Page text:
Here you will find the Poem World's Worth of poet Dante Gabriel Rossetti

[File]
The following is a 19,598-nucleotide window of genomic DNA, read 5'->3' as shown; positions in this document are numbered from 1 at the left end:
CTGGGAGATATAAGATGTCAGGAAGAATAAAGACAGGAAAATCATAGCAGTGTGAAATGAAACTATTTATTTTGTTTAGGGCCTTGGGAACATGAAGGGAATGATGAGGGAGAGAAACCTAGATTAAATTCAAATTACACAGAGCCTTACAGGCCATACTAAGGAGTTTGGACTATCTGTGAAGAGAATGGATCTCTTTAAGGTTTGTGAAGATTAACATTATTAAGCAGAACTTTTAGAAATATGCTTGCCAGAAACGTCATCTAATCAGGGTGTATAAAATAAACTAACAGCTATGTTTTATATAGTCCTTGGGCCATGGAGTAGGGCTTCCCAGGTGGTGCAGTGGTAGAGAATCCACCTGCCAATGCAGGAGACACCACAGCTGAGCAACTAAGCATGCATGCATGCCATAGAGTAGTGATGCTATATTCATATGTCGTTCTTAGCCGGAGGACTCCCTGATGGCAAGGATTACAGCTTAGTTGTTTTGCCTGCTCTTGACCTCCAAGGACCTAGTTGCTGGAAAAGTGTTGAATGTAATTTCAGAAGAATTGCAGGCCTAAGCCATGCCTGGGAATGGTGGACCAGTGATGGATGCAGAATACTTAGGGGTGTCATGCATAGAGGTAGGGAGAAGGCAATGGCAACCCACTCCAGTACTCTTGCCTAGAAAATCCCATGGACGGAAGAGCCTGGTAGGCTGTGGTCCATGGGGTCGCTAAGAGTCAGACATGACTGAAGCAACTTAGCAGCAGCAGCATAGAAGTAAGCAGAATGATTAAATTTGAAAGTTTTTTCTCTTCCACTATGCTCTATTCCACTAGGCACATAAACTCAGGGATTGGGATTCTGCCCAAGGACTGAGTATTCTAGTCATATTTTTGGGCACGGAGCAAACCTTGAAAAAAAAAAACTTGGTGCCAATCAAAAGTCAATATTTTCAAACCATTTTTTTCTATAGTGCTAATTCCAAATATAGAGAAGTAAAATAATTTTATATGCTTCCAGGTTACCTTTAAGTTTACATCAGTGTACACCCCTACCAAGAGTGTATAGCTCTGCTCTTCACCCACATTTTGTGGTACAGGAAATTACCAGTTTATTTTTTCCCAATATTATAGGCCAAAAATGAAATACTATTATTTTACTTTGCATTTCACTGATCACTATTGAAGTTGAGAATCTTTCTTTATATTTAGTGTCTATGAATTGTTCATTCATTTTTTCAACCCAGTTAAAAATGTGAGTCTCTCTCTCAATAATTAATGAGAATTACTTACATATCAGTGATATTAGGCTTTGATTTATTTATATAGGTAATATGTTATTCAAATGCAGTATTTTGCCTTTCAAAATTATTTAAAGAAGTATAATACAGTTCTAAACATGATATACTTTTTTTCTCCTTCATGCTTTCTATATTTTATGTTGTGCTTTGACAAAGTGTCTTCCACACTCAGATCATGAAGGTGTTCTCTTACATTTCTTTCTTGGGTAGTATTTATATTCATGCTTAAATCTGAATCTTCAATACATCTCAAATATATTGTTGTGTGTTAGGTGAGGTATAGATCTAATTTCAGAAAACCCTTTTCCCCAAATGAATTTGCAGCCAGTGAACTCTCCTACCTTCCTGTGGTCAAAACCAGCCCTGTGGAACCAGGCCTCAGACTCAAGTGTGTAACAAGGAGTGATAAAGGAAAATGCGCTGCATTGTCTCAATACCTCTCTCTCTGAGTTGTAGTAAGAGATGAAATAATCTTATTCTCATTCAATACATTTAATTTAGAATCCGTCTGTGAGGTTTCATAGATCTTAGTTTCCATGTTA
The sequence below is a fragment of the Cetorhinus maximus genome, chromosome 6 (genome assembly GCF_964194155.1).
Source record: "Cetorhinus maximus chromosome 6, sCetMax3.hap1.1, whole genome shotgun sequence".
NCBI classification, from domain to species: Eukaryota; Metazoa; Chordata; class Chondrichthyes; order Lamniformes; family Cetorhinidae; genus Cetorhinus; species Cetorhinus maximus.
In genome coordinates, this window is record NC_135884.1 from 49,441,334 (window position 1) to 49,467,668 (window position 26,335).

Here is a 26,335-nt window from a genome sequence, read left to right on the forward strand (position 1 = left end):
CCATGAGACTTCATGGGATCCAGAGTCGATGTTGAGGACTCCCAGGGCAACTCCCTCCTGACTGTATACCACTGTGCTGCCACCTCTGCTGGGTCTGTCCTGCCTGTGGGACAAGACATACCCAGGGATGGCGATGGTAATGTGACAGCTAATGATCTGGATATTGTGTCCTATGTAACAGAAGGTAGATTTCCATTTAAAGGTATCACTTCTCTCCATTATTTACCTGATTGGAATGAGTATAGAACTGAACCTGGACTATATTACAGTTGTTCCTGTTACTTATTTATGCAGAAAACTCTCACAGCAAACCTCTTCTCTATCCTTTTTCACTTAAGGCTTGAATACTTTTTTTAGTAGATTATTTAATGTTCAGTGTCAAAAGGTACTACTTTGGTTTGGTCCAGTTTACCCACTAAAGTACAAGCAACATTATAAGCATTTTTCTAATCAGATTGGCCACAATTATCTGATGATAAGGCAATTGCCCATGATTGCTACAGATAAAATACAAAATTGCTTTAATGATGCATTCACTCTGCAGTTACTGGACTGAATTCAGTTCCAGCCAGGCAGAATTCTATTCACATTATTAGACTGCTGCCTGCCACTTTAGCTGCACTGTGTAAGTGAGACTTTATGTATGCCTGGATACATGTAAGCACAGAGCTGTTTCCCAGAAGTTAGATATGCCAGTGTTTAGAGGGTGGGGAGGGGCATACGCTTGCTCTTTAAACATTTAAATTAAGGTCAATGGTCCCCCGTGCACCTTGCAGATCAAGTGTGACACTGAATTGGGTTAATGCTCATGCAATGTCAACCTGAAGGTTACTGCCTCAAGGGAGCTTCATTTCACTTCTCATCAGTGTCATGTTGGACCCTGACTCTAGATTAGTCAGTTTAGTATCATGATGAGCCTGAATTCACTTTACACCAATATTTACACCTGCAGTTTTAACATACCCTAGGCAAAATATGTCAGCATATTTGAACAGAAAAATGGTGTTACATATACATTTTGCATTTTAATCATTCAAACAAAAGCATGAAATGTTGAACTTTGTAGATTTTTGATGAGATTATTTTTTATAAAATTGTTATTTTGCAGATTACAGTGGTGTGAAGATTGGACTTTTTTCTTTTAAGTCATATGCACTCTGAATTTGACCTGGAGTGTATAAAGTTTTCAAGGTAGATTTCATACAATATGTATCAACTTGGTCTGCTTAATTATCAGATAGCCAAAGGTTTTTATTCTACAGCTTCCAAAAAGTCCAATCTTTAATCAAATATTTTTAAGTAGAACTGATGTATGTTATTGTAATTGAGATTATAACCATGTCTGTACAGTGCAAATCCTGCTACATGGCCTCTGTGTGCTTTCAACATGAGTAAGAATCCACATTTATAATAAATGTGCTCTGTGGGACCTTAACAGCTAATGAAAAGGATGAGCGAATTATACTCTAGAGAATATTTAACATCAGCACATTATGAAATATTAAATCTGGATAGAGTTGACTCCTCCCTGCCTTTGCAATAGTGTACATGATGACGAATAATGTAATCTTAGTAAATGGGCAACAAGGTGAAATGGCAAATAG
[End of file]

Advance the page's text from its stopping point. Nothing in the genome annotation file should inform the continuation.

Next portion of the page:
'TIS of the Father Hilary. He strove, but could not pray; so took The steep-coiled stair, where his feet shook A sad blind echo. Ever up He toiled. 'Twas a sick sway of air That autumn noon within the stair, As dizzy as a turning cup. His brain benumbed him, void and thin; He shut his eyes and felt it spin; The obscure deafness hemmed him in. He said: ?O world, what world for me?? He leaned unto the balcony Where the chime keeps the night and day; It hurt his brain, he could not pray. He had his face upon the stone: Deep 'twixt the narrow shafts, his eye Passed all the roofs to the stark sky, Swept with no wing, with wind alone. Close to his feet the sky did shake With wind in pools that the rains make; The ripple set his eyes to ache. He said: ?O world, what world for me?? He stood within the mystery Girding God's blessed Eucharist: The organ and the chaunt had ceas'd. The last words paused against his ear Said from the altar: drawn round him The gathering rest was dumb and dim. And now the sacring-bell rang clear And ceased; and all was awe,?the breath Of God in man that warranteth The inmost utmost things of faith. He said: ?O God, my world in Thee!?